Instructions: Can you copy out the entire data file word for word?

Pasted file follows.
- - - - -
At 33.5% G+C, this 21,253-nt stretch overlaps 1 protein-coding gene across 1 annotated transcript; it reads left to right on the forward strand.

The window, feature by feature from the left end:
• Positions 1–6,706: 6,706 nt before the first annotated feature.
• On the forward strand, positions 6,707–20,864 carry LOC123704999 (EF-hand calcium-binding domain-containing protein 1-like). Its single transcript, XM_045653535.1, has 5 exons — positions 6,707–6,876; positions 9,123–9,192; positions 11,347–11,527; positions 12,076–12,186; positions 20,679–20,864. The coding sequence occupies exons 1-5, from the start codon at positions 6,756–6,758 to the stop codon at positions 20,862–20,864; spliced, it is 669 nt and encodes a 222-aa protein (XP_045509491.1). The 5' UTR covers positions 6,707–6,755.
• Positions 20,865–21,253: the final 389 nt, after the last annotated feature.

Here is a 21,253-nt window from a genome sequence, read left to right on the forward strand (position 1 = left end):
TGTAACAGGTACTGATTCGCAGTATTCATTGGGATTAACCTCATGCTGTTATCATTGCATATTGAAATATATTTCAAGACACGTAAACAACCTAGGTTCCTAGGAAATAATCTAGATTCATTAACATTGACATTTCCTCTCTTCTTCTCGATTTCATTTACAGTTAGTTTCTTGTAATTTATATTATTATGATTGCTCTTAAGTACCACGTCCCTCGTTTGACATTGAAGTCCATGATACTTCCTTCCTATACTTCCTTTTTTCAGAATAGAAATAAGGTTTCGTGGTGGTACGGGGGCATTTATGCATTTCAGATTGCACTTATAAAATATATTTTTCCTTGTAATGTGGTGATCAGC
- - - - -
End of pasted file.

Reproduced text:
At 33.5% G+C, this 21,253-nt stretch overlaps 1 protein-coding gene across 1 annotated transcript; it reads left to right on the forward strand.

The window, feature by feature from the left end:
• Positions 1–6,706: 6,706 nt before the first annotated feature.
• On the forward strand, positions 6,707–20,864 carry LOC123704999 (EF-hand calcium-binding domain-containing protein 1-like). Its single transcript, XM_045653535.1, has 5 exons — positions 6,707–6,876; positions 9,123–9,192; positions 11,347–11,527; positions 12,076–12,186; positions 20,679–20,864. The coding sequence occupies exons 1-5, from the start codon at positions 6,756–6,758 to the stop codon at positions 20,862–20,864; spliced, it is 669 nt and encodes a 222-aa protein (XP_045509491.1). The 5' UTR covers positions 6,707–6,755.
• Positions 20,865–21,253: the final 389 nt, after the last annotated feature.

Here is a 21,253-nt window from a genome sequence, read left to right on the forward strand (position 1 = left end):
TGTAACAGGTACTGATTCGCAGTATTCATTGGGATTAACCTCATGCTGTTATCATTGCATATTGAAATATATTTCAAGACACGTAAACAACCTAGGTTCCTAGGAAATAATCTAGATTCATTAACATTGACATTTCCTCTCTTCTTCTCGATTTCATTTACAGTTAGTTTCTTGTAATTTATATTATTATGATTGCTCTTAAGTACCACGTCCCTCGTTTGACATTGAAGTCCATGATACTTCCTTCCTATACTTCCTTTTTTCAGAATAGAAATAAGGTTTCGTGGTGGTACGGGGGCATTTATGCATTTCAGATTGCACTTATAAAATATATTTTTCCTTGTAATGTGGTGATCAGC